Reminder, because Pence has done relatively little lately to convince observers that he still can be a premier performer for the Giants, who broke a four-game losing streak Tuesday.
Pence's homer concluded the scoring, gave the Giants a commanding lead and generated what he and the team hope will be a fresh start.
Pence's season has been marred by wild fluctuations. He has remained mostly healthy, enabling him to appear in 86 of the Giants' 108 games.
"I'm passionate to have every at-bat so far," he said.
However, Pence's slash line of .243 /.289/.354 resembles some sort of typographical error when juxtaposed with his name. He has hit eight homers, none at AT&T Park. He batted .310 in June and followed that by posting a .186 average in July.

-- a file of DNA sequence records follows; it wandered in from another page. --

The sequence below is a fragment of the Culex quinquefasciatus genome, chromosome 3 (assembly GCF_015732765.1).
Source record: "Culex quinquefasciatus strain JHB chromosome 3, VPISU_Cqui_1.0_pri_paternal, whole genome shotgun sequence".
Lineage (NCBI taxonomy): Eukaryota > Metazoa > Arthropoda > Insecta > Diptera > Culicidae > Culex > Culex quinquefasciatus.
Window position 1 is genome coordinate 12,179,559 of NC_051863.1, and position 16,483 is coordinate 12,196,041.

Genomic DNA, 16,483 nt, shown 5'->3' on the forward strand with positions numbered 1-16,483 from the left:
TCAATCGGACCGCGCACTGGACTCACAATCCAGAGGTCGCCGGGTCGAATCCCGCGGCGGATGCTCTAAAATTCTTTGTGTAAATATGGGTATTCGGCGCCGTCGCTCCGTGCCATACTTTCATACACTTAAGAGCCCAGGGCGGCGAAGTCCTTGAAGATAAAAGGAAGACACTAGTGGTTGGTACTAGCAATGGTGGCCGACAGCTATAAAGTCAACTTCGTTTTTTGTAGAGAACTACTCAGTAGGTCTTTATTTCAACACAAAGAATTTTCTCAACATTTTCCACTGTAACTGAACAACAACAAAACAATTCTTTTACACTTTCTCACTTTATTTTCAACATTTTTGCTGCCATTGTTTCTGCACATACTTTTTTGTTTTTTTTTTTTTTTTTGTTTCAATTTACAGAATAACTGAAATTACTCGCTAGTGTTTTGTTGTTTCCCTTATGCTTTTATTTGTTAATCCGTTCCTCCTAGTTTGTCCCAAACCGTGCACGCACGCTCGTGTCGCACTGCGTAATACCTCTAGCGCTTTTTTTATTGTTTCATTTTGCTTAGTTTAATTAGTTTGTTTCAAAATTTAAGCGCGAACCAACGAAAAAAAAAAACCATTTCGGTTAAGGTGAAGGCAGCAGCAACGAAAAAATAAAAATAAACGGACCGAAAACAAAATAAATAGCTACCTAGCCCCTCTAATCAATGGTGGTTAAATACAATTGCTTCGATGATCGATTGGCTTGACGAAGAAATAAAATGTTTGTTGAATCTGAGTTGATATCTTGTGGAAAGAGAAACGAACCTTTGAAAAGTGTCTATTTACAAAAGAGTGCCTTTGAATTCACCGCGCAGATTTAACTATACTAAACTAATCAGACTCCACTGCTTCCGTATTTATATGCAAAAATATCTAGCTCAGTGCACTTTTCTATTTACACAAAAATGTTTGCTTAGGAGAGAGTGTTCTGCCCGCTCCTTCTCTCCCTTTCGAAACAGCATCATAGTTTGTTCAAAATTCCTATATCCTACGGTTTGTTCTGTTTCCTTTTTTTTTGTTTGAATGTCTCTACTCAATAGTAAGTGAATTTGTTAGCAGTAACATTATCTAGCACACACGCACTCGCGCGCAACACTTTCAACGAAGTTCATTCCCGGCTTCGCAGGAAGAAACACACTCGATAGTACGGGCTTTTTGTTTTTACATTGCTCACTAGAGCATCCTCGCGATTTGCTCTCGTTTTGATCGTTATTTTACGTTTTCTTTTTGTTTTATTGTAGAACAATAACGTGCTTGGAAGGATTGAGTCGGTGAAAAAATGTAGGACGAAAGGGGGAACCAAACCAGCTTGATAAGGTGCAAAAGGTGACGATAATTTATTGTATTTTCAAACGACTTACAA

"At this point I'm trying to give everything I can every at-bat," Pence said. "The results, you can't necessarily control."
But Pence appeared to be in control as he drove the first pitch he saw in the sixth inning from A's reliever Michael Brady over the right-center-field barrier.
"I haven't seen too many balls hit like that on a cold night, to go [opposite field] that well," said Giants right-hander Jeff Samardzija, who spent half of 2014 with the A's.
Chris Haft has covered the Giants since 2005, and for MLB.com since 2007. Follow him on Twitter at @sfgiantsbeat and listen to his podcast. This story was not subject to the approval of Major League Baseball or its clubs.